The IR35 review
Arguably the most talked about subject in the world of contract employment over the last 12 months has been the much-anticipated HMRC review into IR35 administration. And earlier this month the wait was finally over, but was it worth it? Put simply the answer is no, not by a long way.
The IR35 rules background
Introduced by HMRC to safeguard contractors from being exploited by non-compliant umbrellas, and to resolve the £900 million loophole in tax law, IR35 is tasked with preventing companies from averting tax payments and retaining the ‘profits’ for their own means.
In 2011, the Chancellor introduced improvements to how it administers IR35, which included a year later the establishment of the IR35 Forum, a group of external stakeholders who meet HMRC on a quarterly basis. All was well, and certainly, an initiative that we, at One Click Group, supported. But whilst the intentions of the Forum were good, their delivery has left most of us in the sector feeling disappointed to say the least.
The findings of the HMRC IR35 review
Industry reaction to the findings has been overwhelmingly negative. Despite being 48 pages in length and taking over a year to complete, the review falls short of providing any real tangible benefits for contractors. Some observers say that the review “won’t change a thing” and it amounts to little more than a “PR plan for IR35”.
But is such criticism justified? We think so, and here’s why:
The scrapping of BETs (Business Entity Tests) – which were commonly considered to be a needlessly complex series of questions designed to determine whether a contractor was high or low risk – before the publication of the review, effectively robbed the review of its trump card. With BETs removed, HMRC held back from adopting any of the targeted approaches recommended by the review such as identifying the various segments that make up the IR35 market – what does the IR35 population look like and how will HMRC target the right product to the right groups?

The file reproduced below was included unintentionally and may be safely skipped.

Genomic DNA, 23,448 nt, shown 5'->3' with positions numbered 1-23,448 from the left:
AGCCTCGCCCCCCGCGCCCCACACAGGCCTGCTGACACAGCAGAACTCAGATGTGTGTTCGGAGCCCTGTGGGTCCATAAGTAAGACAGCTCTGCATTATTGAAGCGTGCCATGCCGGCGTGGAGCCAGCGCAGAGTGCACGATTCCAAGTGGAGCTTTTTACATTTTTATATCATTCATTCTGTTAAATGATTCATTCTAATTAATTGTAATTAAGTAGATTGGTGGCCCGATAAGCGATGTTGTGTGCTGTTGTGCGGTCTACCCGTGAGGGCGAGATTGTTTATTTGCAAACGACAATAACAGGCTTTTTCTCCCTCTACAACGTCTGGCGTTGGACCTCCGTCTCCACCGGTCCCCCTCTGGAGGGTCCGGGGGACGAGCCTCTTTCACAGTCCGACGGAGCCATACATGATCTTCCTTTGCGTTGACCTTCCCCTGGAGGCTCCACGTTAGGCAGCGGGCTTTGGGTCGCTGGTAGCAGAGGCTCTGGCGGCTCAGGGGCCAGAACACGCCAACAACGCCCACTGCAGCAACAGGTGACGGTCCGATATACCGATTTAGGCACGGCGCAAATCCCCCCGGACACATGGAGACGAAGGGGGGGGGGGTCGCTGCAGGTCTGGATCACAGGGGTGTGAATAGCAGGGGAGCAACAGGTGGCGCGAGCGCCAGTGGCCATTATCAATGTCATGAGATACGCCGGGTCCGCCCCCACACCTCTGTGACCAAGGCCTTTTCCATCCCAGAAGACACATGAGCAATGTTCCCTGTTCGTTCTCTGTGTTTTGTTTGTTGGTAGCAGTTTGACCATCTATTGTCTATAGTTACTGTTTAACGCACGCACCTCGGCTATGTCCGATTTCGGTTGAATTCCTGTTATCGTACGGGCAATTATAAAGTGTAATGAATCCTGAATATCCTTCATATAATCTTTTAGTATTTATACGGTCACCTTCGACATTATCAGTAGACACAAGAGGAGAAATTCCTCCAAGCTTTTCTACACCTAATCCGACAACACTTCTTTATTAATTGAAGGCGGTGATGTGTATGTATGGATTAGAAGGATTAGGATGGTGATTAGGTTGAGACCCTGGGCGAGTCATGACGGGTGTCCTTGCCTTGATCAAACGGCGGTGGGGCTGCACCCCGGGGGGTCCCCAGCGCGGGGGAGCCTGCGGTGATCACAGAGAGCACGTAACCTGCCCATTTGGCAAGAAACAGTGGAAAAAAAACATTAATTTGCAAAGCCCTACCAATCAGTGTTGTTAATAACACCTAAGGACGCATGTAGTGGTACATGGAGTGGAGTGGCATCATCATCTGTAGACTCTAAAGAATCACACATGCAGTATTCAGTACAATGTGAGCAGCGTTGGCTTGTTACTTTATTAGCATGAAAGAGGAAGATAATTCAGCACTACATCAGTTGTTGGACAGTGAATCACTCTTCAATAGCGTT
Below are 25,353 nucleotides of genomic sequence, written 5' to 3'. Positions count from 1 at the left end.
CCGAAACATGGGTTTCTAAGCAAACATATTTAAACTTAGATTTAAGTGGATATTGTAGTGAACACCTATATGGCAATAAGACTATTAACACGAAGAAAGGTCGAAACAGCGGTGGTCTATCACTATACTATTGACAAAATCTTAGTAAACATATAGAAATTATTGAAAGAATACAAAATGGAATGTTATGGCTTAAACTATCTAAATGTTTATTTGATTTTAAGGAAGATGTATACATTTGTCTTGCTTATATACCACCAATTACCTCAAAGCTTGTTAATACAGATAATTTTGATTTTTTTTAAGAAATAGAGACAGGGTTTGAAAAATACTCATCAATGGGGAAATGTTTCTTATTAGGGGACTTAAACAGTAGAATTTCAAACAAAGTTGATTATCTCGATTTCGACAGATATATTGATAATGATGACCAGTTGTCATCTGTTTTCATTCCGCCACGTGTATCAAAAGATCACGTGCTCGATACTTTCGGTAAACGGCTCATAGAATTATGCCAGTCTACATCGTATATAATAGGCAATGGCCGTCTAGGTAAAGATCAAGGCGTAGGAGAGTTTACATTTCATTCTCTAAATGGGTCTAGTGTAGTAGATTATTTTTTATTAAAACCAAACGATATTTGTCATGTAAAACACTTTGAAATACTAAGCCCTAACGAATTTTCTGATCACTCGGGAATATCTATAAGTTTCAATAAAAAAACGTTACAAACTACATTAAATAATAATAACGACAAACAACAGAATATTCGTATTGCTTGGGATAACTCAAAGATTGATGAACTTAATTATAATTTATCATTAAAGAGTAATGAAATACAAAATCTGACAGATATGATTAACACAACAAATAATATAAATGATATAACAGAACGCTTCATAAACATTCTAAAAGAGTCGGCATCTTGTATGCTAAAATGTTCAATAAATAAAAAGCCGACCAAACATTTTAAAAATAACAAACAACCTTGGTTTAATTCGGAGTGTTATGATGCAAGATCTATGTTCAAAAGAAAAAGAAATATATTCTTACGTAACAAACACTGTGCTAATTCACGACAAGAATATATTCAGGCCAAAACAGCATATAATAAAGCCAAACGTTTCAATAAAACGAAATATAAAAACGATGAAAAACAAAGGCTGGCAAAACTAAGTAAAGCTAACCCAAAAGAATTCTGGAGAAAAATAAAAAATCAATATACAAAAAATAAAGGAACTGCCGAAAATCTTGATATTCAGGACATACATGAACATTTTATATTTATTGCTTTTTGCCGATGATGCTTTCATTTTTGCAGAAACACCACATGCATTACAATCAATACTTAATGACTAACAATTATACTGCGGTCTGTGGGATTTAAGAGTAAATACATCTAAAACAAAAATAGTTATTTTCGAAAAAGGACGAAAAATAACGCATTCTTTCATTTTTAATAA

10 out of the 32 recommendations put forward by the Forum and adopted by the review are hardly game-changers and amount to little or nothing of note for contractors.
For many of us who have campaigned for HMRC to reduce the burden on compliant taxpayers and create a sense of clarity to make it easier for them to establish that they are compliant or not, this review is nothing short of disappointing.
Between 2013 and 2014 there was a four-fold increase in the number of new IR35 investigations. This is partly the result of confusion over what it means to be compliant and partly because some recruiters failed to check the terms of the overarching contract of employment they have with their Umbrella company. Indeed, recruiters need to ensure they check for things such as guaranteed number of contractually agreed paid hours, evidence that their Umbrella Company’s expenses policy is in line with HMRC rules, for instance.
The IR35 and Uk’s tax legislation’s perspectives
IR35 has been around for 15 years and it is not likely to go away any time soon.
Whilst everyone who needs to know about it (i.e. contractors, accountants and recruiters) know about it, HMRC needs to up the ante and enforce it in order to clamp down further on those who continue to avoid paying tax. This review offered the chance for HMRC to demonstrate what progress had been made since the introduction of its new approach in 2012, which is what many of us had hoped for. But this was not forthcoming.
With a number of changes taking place to the UK’s tax legislation over the last couple of years, contractors would be forgiven for feeling slightly confused by what these changes may mean to them. If you are unsure whether your Umbrella Company is compliant with IR35 or if you would like to find out more information about how it affects you, we will gladly answer any questions you may have. Equally, if your recruitment agency specialises in sourcing and placing contract workers and you’d like to find out more about how the law currently stands, we’ll be happy to hear from you.